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Using Nitrogen for Euthanasia Offers Improved Animal Welfare

8 January 2013, at 8:35am

CANADA - Research conducted by the University of Manitoba has shown, from an animal welfare perspective, nitrogen is a better alternative for mass euthanasia of swine than carbon dioxide, writes Bruce Cochrane.

The University of Manitoba in partnership with the Canadian Swine Health Board, Manitoba Pork Council and Manitoba Agriculture Food and Rural Initiatives is developing a mass mobile euthanasia system for swine and poultry to be used in the event of a foreign animal disease outbreak or some other animal health emergency.

The system uses nitrogen to reduce the level of oxygen to under two per cent, sufficient to kill the pig. Phase one of the project, which started about a year ago and is now complete, was to design and test a pilot system and phase two is to design a full sized system.

Dr Qiang Zhang, a professor in Biosystems Engineering with the University of Manitoba, notes the current system uses carbon dioxide where as the new system uses nitrogen.

Dr Qiang Zhang-University of Manitoba:

We actually compared CO2 with our new system. We were looking at the two aspects, one is the animal welfare, the other one is the public perception. Animal welfare is strictly looking from the animal's point of view.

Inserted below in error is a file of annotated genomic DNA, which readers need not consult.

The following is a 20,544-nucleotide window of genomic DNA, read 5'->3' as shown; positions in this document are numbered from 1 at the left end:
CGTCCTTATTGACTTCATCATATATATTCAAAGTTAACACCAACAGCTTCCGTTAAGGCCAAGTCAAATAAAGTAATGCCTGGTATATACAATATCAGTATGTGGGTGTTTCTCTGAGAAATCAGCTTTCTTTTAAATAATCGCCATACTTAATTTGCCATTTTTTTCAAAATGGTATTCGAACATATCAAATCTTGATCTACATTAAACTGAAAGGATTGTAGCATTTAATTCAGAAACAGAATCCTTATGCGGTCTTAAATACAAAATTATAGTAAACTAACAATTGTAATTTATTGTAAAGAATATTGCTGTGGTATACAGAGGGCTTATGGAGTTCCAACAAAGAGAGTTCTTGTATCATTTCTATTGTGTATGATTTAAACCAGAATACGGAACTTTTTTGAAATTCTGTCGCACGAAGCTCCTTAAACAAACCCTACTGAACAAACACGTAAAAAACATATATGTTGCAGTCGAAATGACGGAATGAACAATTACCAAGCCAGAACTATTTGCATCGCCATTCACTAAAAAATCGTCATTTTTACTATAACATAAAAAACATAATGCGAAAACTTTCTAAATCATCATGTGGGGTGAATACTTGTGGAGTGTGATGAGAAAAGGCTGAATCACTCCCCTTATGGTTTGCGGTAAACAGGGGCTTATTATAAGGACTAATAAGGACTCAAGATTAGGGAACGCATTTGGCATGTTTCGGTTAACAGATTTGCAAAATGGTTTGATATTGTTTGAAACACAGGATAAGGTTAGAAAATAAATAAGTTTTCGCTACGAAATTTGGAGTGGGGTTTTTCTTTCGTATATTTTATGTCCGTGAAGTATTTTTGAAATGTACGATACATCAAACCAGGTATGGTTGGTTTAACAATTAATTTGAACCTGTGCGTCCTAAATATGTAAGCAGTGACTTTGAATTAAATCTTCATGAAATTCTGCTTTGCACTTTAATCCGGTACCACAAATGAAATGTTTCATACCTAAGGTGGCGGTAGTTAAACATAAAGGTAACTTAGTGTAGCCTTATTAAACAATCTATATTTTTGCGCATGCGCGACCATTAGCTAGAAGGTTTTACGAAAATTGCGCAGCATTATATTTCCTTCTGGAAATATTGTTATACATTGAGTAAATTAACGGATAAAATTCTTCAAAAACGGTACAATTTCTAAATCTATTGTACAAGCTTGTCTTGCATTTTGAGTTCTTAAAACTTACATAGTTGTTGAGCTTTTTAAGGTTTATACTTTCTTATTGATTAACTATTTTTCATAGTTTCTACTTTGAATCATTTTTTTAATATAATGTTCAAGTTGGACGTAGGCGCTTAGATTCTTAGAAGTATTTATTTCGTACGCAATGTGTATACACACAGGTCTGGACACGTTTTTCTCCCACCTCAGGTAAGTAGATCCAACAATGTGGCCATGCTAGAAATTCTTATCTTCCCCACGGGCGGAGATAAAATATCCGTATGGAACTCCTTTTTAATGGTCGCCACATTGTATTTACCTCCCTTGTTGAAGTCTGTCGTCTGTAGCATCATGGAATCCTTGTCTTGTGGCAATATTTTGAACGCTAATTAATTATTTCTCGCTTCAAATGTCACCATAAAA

We actually use video tape to observe the behavior of the animals and with a panel of experts we actually score the welfare behavior.

Also we did the same thing with the public perception. In quick summary, the nitrogen actually scored much better than the CO2 in terms of animal welfare but from the public perception point of view the two were pretty much equal.

Dr Zhang notes because nitrogen is abundant in the atmosphere it can be extracted from the air on site where as CO2 would need to be transported to the site, and in the event of a large disease outbreak, there might not be enough CO2 available.

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Mycotoxins in Swine Production

The impact of mycotoxins — through losses in commodity quality and livestock health — exceeds $1.4 billion in the United States alone, according to the Council for Agricultural Science and Technology. This guide includes:

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